As the urgent care industry moves into 2021 with new E/M coding guidelines, making good decisions that have a positive impact on revenue will be tricky. Reference the guidance provided in this Q&A, and share it with your staff, to code visits with confidence in your urgent care clinic.
No. Only the two highest elements need to be met for code selection. If the problem addressed is moderate, the data is straightforward, and the risk is also moderate, the level would be moderate or 99204/99214.
No. You can select the level of E/M service by MDM or time. If the amount of time meets a level 4 but the MDM only meets a level 2, you would report a level 4. The converse is also true. Which method you use will vary depending on the circumstances of the visit.
According to the definition in the guidelines, a problem is considered addressed when it is evaluated or treated at the encounter by the provider reporting the service. Conditions that contribute to the patient’s medical management should be considered as one of the elements when selecting the level of MDM. An underlying disease that has no effect on the data reviewed or risk would not be counted.
Both definitions reference the patient having a high risk of morbidity without treatment. Systemic symptoms in a minor illness would be considered self-limited or acute, uncomplicated. Undiagnosed new problem with uncertain prognosis is when a differential diagnosis represents a condition likely to result in a high risk of morbidity without treatment.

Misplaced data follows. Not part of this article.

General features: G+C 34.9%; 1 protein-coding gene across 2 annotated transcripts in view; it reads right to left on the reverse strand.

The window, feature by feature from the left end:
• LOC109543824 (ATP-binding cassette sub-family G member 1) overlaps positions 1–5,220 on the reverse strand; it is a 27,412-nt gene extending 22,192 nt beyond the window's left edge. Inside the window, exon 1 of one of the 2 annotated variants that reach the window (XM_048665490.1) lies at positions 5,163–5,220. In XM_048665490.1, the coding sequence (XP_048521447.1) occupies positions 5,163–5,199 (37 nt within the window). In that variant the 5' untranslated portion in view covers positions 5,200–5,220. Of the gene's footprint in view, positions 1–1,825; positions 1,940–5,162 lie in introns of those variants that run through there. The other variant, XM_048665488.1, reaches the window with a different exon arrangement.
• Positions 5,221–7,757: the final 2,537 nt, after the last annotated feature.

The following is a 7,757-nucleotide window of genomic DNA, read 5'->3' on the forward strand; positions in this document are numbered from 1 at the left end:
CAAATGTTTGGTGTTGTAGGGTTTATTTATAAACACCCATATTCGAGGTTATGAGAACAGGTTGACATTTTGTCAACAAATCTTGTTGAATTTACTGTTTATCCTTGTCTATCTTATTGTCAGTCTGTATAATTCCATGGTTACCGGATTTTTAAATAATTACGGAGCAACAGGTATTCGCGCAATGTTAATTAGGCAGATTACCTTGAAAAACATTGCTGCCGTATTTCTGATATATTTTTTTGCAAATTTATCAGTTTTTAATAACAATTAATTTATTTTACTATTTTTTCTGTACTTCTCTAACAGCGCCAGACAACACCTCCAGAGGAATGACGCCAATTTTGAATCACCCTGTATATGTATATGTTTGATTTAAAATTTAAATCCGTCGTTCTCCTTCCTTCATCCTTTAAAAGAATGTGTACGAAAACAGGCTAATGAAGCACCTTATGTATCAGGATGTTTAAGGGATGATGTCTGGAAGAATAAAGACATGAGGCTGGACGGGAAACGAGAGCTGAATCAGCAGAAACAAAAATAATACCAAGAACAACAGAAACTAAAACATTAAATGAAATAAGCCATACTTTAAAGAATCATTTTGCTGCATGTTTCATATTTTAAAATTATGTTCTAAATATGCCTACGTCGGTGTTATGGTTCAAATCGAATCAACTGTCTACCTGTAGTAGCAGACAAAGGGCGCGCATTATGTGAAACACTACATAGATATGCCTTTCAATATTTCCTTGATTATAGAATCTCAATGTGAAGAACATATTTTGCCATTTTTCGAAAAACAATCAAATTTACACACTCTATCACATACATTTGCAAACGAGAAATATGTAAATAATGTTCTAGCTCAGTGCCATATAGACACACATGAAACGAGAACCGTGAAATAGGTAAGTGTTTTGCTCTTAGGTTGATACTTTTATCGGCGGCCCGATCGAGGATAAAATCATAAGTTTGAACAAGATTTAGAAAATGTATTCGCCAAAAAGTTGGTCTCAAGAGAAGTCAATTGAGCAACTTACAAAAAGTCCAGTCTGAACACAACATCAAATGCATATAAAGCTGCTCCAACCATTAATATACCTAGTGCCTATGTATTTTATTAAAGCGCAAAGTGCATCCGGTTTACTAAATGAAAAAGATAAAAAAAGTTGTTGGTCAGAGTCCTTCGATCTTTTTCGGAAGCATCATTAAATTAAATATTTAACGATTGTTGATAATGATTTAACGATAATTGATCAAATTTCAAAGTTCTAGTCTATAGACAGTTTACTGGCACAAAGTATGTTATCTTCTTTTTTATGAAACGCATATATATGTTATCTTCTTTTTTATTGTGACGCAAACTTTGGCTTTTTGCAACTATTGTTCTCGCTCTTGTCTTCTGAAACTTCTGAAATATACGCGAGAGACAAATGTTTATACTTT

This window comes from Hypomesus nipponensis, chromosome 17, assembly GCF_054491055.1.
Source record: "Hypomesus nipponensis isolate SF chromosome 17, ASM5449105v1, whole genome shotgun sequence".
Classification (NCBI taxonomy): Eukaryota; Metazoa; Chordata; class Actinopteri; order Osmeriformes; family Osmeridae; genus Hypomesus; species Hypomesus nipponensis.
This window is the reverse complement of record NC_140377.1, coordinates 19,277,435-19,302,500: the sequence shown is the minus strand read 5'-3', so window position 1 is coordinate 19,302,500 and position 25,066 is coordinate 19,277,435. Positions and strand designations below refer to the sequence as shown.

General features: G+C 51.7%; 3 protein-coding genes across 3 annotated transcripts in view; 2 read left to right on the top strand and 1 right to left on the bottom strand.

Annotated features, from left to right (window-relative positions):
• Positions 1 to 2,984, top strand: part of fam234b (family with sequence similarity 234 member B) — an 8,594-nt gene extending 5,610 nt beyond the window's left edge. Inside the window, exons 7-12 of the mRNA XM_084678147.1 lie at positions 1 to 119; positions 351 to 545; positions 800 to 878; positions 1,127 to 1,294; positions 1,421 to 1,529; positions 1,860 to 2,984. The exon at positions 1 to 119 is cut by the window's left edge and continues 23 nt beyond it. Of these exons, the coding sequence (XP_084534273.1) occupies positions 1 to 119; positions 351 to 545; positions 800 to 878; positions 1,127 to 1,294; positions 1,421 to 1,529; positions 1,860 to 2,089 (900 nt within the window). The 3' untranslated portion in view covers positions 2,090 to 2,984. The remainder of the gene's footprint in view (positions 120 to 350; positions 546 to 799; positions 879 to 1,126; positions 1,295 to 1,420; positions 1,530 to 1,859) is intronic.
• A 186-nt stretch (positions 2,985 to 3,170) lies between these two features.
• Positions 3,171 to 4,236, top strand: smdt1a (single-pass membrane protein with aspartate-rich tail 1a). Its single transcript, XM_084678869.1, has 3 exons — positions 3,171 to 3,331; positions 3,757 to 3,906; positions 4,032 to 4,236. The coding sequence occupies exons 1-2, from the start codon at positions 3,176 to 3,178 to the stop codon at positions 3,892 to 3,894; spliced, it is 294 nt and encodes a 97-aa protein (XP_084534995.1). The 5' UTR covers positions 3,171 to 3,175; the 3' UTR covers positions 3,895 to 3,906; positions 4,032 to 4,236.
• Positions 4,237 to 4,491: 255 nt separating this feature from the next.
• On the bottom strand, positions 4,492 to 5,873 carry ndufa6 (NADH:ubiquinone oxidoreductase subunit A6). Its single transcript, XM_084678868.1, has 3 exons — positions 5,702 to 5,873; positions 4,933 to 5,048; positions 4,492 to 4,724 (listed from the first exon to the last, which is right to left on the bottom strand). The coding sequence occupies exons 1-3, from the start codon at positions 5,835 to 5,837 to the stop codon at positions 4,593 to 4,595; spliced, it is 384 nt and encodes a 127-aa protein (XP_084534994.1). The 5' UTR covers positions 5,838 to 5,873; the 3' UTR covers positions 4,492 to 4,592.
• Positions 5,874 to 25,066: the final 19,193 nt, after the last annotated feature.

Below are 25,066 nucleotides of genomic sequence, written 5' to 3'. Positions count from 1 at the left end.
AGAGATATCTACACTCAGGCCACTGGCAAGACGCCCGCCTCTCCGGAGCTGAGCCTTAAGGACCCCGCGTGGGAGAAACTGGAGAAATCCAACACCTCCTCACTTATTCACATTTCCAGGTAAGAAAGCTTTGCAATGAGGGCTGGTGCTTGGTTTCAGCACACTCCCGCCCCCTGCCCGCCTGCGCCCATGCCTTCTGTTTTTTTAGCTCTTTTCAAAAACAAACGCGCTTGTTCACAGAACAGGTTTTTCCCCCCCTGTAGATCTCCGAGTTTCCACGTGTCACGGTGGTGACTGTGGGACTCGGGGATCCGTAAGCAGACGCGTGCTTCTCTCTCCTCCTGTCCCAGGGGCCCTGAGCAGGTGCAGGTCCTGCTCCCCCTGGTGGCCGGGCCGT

Unique tests are a unique CPT code. At the American Medical Association’s CPT® and RBRVS 2021 Annual Symposium, the speakers indicated that a unique CPT would be considered as one point regardless of the number of times it is billed. For example, CPT 87804 is billed twice if both an influenza A and B test are ordered. This would be counted as only one order.
No. This was clarified in the November 2020 edition of the CPT Assistant. Ordering and reviewing a test are considered a single component for MDM, even if performed on different days. Per the guidelines, ordering a test is included in the category of test result(s) and the review of the test result is part of the encounter.
An independent interpretation is when the provider documents their own interpretation of an image/tracing that was performed elsewhere. It would not be reported if the practice is also billing for the test. Review of results is when a provider reviews the test results from another practice. It would not be counted if the billing provider also orders the test.
An independent historian is an individual that provides history in addition to a patient who is unable to provide a complete or reliable history or because a confirmatory history is necessary. This may include a parent, spouse, or caregiver. It would not include a translator.
Yes. This would count as discussion of management or test with an external provider. An appropriate source can also be a non-healthcare professional that is involved in the management of the patient.
No. An external physician cannot be in the same group practice.
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Disclaimer: The discussions and materials, regarding the history, application, future use and expected evolution of evaluation and management codes (“e/m codes” or “e/m coding”) set forth in this resource are statements of opinion and/or projections based upon experience, research and information available as of the date of the publication. Nothing contained herein shall be interpreted as legal advice nor any guarantee of results.